I recently had a patient whose blood sugar was well controlled until he lost his health insurance. He purchased his diabetes pills because they’re cheap, but he couldn’t afford the insulin. His diabetes had been well controlled. Now, almost a year later, his hemoglobin A1C was 14, or double what it should be. The HbA1C measures sugar control over the last three months.
The bee sting kit or EpiPen cost hike made the news in 2017. Suddenly it went from $25 to $300, or $600 for a two-pack kit. Less than one in 10 people have a severe reaction to a bee sting at some point during their lifetimes. But people can die without a speedy intervention.
Now, we’ve heard about the insulin price hike. Many people suffer and die from diabetes. In fact, diabetes was the seventh leading cause of death in the U.S. in 2015.
NPR did a great segment on diabetes medicine cost recently.The U.S. House of Representatives held a hearing in 2018. Senator Elizabeth Warren, now presidential candidate, introduced the Affordable Drug Manufacturing Act of 2018 along with Representative Jan Schakowsky (D-IL). The bill mandates the Department of Health and Human Services to produce or secure generic drugs where prices have spiked. Insulin is one of 15 drugs on the list.
Here are three take-home points:
1. There have not been any big innovations in insulin for the last ten years. But the price has skyrocketed. Part of the problem is that three companies control the global market. They have 96% of the business. And guess what, from 2010 to 2015, the price of Lantus (made by Sanofi) went up by 168%; the price of Levemir (made by Novo Nordisk) rose by 169%, and the price of Humulin R U-500 (made by Eli Lilly) soared by 325%. This is what happens when health care is for profit.
2. Acquiring your insulin is not just between the pharmacy and the diabetic patient. There are lots of hands collecting money. Pharmacy benefit managers negotiate with drug companies on behalf of insurers, such as employer plans and government programs like Medicaid and Medicare Part D. The PBMs are supposed to bargain for lower drug prices, but they also want to make a buck. They get “rebates” from drug manufacturers — payments based on sales or other criteria, which look a lot like kickbacks. The rebates are not publicly disclosed, but they are significant. Analysts estimate that those payments and other backroom deals amount to as much as 50% of the list price of insulin. This is what happens when health care is for profit.
3. From the doctor perspective, the prescribing efforts waste a lot of time and energy. The patient and I in a medication schedule that is working. Then the patient loses insurance, changes insurance (due to a job change or job loss) or the formulary changes (the insurer got a better deal). The patient and I are back to the drawing board. It eats time and resources. There are patient assistance programs (PAPs) which provide drug discount programs and cards (like GoodRx), but they require applications and most patients need help from clinic staff. More time away from just caring for the patient. U.S. health care creates a lot of administrative work for doctors and staff in the name of holding down costs.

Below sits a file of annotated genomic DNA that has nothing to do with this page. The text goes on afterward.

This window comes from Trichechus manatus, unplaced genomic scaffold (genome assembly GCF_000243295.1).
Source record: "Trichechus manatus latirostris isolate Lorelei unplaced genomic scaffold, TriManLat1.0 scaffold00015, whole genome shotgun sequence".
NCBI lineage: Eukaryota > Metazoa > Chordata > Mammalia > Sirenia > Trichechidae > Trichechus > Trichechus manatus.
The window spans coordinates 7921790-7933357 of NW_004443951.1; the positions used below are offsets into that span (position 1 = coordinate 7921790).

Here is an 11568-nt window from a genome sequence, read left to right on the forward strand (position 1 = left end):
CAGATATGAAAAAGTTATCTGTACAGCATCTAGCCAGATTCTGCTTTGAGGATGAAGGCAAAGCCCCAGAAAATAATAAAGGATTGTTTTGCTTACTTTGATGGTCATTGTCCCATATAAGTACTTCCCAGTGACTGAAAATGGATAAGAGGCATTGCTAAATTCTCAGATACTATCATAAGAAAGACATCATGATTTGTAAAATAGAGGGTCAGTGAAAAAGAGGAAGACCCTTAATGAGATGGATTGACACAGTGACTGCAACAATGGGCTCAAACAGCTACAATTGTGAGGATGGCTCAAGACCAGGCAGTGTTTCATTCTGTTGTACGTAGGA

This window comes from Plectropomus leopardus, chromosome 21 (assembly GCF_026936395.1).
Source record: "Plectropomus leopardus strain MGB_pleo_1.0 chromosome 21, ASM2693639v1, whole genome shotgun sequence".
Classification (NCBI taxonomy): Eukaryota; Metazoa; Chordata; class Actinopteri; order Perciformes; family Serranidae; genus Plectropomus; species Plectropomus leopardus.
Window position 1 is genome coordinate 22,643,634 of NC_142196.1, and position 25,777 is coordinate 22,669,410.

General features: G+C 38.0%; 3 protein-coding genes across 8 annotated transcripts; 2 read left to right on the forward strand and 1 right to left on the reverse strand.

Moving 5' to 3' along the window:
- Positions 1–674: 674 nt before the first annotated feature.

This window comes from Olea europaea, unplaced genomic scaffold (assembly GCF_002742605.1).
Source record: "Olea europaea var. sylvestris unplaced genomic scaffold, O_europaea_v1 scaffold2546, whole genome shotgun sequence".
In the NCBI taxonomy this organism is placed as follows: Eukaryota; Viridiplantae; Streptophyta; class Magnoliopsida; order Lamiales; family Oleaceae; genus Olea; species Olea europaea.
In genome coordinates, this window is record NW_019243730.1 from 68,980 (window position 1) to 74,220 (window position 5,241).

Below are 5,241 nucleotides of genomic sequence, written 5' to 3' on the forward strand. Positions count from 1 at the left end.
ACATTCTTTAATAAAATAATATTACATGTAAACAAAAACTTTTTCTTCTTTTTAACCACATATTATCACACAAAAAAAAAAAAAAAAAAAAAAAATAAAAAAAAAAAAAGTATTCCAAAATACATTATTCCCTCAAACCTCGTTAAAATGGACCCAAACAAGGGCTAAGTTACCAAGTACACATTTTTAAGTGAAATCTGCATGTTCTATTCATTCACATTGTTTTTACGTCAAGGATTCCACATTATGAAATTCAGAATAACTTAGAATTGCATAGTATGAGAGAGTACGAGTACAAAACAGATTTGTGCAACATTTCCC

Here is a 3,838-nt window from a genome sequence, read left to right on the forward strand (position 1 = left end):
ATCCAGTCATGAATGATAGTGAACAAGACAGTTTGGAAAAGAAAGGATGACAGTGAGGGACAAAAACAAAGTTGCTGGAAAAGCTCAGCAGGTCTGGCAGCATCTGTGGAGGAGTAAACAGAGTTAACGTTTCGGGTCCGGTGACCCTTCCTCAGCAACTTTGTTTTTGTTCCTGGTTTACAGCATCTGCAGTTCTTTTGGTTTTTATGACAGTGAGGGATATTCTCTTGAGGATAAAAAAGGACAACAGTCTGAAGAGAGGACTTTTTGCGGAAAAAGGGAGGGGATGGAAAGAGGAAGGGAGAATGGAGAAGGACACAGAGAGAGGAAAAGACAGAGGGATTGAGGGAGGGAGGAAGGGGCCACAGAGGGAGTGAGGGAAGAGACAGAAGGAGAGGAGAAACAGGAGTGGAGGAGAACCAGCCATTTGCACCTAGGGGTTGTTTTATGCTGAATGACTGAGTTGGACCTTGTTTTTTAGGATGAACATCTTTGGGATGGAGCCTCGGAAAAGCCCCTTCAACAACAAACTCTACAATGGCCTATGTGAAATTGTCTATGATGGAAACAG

The insulin hike is a big problem. About 30.3 million people have diabetes. Diabetes can often be managed through physical activity and diet, but for most people that is not enough. Medications and insulin are necessary to control blood sugar levels. People with diabetes are at increased risk of severe health events including premature death, vision loss, heart disease, stroke, kidney failure, and amputation of toes, feet, or legs. Preventing these saves money. Not providing affordable insulin wastes lots of health care dollars on treating unnecessary complications from the disease.
There are two kinds of diabetes: Type 1 diabetics are usually diagnosed as children and have to use insulin for life. Type 2 diabetics are generally adults. Now, 1 in 10 adults is living with diabetes. Many can be controlled with oral medications, but 14% use insulin. In 1994 about 5-6% of adults had diabetes, but now it is well over 10% due to the increase in obesity. Certain populations are more at risk.
- 7.4% of Non-Hispanic whites
- 8.0% of Asian Americans
- 12.1% of Hispanics
- 12.7% of Non-Hispanic Blacks
- 15.1% of American Indians and Alaska Natives
Eating healthy food and getting exercise helps. But many poor and working poor don’t live in neighborhoods that are safe for walking, have access to gyms or have stores that sell fresh fruits and vegetables. Healthy food isn’t cheap. Check out your local food pantry — not a lot of fruits and veggies there.
While single-payer health care would fix this, it’s a huge leap. Obamacare was a big step, but it didn’t rope in pharmaceutical companies. Our neighbors are doing a much better job.
Canada: Three-month supply of Lantus Solostar (3 ml), long-acting insulin administered once a day is ~ $447.00.
UK: ~$200 for a three-month supply.
India: $8 for a three-month supply.
For the U.S. is $1,160.39 for a three month supply. And recently Eli Lilly and Co. (one of the “Big Three” pharma companies) announced with some fanfare that it was manufacturing a generic version of its best-selling insulin brand, Humalog, which it would sell for half off — $137.35 versus about $275. However, in 2001 they were charging $35 for the same stuff, Kaiser Health News reports.
I hear an echo. This is what happens when health care is for profit. We need to do better.
Therese Zink is a family physician and can be reached at her self-titled site, ThereseZink.com.
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